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Old 24th September 2006, 09:43 AM   #1
jzagaja is offline jzagaja  Poland
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Default Bandor 50 time transmittance

Can you supply me with impulse, waterfall or step reponse of the Bandor 50 or Jordan JX6?

I'm planing mount two drivers on the disc (infinite baffle simulation).

Jack,
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Old 25th September 2006, 07:28 AM   #2
Colin is offline Colin  United Kingdom
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If you go here there is a waterfall response for the JX53, the previous driver to the JXR6. Although not identical, it should be similar above 200Hz. The Jordan site doesn't have a waterfall for the JXR6 yet. Having listened to the 53 and the 6, the JXR6 is slightly more delicate in the HF and has a much better LF output (mine have a measured Fo of 65Hz).
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Old 25th September 2006, 12:55 PM   #3
jzagaja is offline jzagaja  Poland
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It seems that older driver was smoother:

http://www.hifisound.de/oxid/out/oxb...JJ-1110856.pdf

As I see they offer electrostatics quality. What interesting me the most is how to cancel small pressure changes in the step response at transmission times ca. 100 and 400 microseconds or 8000 and 16kHz.

Does anyone tried non-electrical corrections? For example if you build rotationally symmetrical baffle like a disc you can build in the shape bulges or cavities that will change a pressure fall but don't know if they can smooth frequencies >1kHz.

Do you know maximum continuous SPL of this small single drivers?
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Old 26th September 2006, 01:53 PM   #4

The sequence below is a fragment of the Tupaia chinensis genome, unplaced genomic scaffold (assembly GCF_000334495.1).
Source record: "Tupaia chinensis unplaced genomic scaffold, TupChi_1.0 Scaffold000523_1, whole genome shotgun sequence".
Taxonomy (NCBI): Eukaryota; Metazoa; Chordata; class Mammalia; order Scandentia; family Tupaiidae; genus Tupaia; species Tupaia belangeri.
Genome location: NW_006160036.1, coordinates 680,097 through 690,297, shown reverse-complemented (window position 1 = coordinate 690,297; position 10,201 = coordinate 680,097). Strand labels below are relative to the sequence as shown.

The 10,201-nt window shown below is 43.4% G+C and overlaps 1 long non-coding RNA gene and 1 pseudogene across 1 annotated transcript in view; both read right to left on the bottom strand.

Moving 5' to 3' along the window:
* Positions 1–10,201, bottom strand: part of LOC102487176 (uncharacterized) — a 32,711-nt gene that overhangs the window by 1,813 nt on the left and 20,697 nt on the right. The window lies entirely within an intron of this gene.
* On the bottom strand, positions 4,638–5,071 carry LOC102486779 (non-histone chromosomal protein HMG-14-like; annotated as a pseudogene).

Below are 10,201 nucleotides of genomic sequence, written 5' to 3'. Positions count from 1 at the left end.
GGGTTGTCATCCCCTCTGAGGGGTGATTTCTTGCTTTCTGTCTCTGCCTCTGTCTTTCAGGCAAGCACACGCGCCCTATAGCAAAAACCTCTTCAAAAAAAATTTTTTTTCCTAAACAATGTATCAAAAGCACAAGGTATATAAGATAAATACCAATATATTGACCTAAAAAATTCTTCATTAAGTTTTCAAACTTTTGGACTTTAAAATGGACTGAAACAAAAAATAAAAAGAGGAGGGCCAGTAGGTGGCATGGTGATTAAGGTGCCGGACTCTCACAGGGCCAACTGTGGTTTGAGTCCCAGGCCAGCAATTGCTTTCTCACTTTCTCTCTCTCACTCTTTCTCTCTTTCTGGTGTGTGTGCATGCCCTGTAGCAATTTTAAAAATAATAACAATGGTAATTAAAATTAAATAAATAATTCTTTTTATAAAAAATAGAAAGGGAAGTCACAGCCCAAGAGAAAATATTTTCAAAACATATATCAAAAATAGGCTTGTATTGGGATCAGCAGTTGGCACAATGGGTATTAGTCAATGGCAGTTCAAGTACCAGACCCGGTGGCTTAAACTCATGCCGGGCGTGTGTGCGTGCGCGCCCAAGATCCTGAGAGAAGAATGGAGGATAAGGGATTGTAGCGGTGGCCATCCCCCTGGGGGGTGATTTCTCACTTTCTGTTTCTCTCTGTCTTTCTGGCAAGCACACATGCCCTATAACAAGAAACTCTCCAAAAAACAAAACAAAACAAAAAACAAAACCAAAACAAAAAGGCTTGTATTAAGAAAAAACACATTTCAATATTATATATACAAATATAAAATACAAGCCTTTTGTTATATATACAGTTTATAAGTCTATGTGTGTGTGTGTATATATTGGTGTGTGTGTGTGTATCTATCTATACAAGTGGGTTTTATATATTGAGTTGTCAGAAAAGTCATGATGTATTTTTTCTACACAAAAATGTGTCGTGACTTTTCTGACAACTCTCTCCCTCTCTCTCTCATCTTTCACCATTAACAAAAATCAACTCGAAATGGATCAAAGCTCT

Colin is offline Colin  United Kingdom
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[QUOTE]Originally posted by jzagaja
[B]It seems that older driver was smoother

Or they measured it slightly differently. It's not what my ears tell me, anyway. To be honest, I wouldn't worry about trying to iron out trivial differences in the response. The JXR6 sounds like a good electrostatic or ribbon and any room they sit in will introduce more variables than the driver. Make sure the mounting s free from obstructions, give it a good, non-symetrical enclosure and see what you think to the sound.

SPL figures are on the Jordan site. It will go loud and handles sustained high inputs ok but it's ultimate power handling depends on how you use it (an array of four, or with crossover to a bass unit and at which freq).
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Old 26th September 2006, 02:22 PM   #5
Dumbass is offline Dumbass  British Antarctic Territory
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Having a circular, hard-edged baffle would create more problems than it would "solve," in my estimation at least.

Do you have any links to projects using such a method to correct for frequency abnormalities? I can >>maybe<< imagine it being successful for cheap drivers, but I think you are splitting hairs with high-quality drivers like the Jordan and Bandor.
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Old 26th September 2006, 02:27 PM   #6
Dumbass is offline Dumbass  British Antarctic Territory
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Quote:
Originally posted by Colin
SPL figures are on the Jordan site. It will go loud and handles sustained high inputs ok but it's ultimate power handling depends on how you use it (an array of four, or with crossover to a bass unit and at which freq).
Linkwitz has a nice spreadsheet showing the relationship between driver area, frequency, excursion, and SPL:
http://linkwitzlab.com/spl_max1.xls
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Old 26th September 2006, 03:50 PM   #7
soongsc is offline soongsc  Taiwan
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Quote:
Originally posted by jzagaja
It seems that older driver was smoother:

http://www.hifisound.de/oxid/out/oxb...JJ-1110856.pdf